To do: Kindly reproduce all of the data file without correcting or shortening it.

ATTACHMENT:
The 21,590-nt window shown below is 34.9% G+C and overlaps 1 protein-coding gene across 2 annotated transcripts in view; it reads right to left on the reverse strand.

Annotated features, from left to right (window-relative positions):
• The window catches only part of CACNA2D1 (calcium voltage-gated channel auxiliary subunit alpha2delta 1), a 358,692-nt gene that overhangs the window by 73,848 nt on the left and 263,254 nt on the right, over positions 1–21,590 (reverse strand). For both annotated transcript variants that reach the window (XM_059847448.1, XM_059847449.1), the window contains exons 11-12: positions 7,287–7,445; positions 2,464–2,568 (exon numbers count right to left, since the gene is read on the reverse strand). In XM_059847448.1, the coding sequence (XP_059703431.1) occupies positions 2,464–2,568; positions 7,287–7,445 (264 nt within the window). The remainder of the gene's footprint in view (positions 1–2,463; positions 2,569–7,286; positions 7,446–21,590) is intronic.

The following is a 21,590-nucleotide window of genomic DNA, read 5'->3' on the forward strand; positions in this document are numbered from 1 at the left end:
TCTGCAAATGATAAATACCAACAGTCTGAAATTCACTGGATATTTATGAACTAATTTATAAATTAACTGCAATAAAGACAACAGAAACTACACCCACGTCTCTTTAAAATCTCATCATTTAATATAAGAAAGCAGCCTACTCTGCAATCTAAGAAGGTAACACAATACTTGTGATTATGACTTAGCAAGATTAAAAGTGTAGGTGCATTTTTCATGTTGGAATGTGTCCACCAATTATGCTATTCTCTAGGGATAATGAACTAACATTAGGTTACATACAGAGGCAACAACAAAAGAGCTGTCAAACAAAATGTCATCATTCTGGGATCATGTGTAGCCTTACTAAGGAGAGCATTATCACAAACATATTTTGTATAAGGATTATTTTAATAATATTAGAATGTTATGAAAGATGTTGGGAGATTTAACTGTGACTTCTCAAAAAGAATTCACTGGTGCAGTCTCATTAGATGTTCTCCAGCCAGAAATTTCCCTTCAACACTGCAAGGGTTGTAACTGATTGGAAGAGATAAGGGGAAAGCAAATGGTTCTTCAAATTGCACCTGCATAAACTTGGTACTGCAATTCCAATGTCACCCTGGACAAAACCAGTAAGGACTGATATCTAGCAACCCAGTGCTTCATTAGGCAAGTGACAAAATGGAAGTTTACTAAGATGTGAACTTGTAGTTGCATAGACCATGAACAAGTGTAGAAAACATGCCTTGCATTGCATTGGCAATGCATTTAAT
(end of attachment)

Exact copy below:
The 21,590-nt window shown below is 34.9% G+C and overlaps 1 protein-coding gene across 2 annotated transcripts in view; it reads right to left on the reverse strand.

Annotated features, from left to right (window-relative positions):
• The window catches only part of CACNA2D1 (calcium voltage-gated channel auxiliary subunit alpha2delta 1), a 358,692-nt gene that overhangs the window by 73,848 nt on the left and 263,254 nt on the right, over positions 1–21,590 (reverse strand). For both annotated transcript variants that reach the window (XM_059847448.1, XM_059847449.1), the window contains exons 11-12: positions 7,287–7,445; positions 2,464–2,568 (exon numbers count right to left, since the gene is read on the reverse strand). In XM_059847448.1, the coding sequence (XP_059703431.1) occupies positions 2,464–2,568; positions 7,287–7,445 (264 nt within the window). The remainder of the gene's footprint in view (positions 1–2,463; positions 2,569–7,286; positions 7,446–21,590) is intronic.

The following is a 21,590-nucleotide window of genomic DNA, read 5'->3' on the forward strand; positions in this document are numbered from 1 at the left end:
TCTGCAAATGATAAATACCAACAGTCTGAAATTCACTGGATATTTATGAACTAATTTATAAATTAACTGCAATAAAGACAACAGAAACTACACCCACGTCTCTTTAAAATCTCATCATTTAATATAAGAAAGCAGCCTACTCTGCAATCTAAGAAGGTAACACAATACTTGTGATTATGACTTAGCAAGATTAAAAGTGTAGGTGCATTTTTCATGTTGGAATGTGTCCACCAATTATGCTATTCTCTAGGGATAATGAACTAACATTAGGTTACATACAGAGGCAACAACAAAAGAGCTGTCAAACAAAATGTCATCATTCTGGGATCATGTGTAGCCTTACTAAGGAGAGCATTATCACAAACATATTTTGTATAAGGATTATTTTAATAATATTAGAATGTTATGAAAGATGTTGGGAGATTTAACTGTGACTTCTCAAAAAGAATTCACTGGTGCAGTCTCATTAGATGTTCTCCAGCCAGAAATTTCCCTTCAACACTGCAAGGGTTGTAACTGATTGGAAGAGATAAGGGGAAAGCAAATGGTTCTTCAAATTGCACCTGCATAAACTTGGTACTGCAATTCCAATGTCACCCTGGACAAAACCAGTAAGGACTGATATCTAGCAACCCAGTGCTTCATTAGGCAAGTGACAAAATGGAAGTTTACTAAGATGTGAACTTGTAGTTGCATAGACCATGAACAAGTGTAGAAAACATGCCTTGCATTGCATTGGCAATGCATTTAAT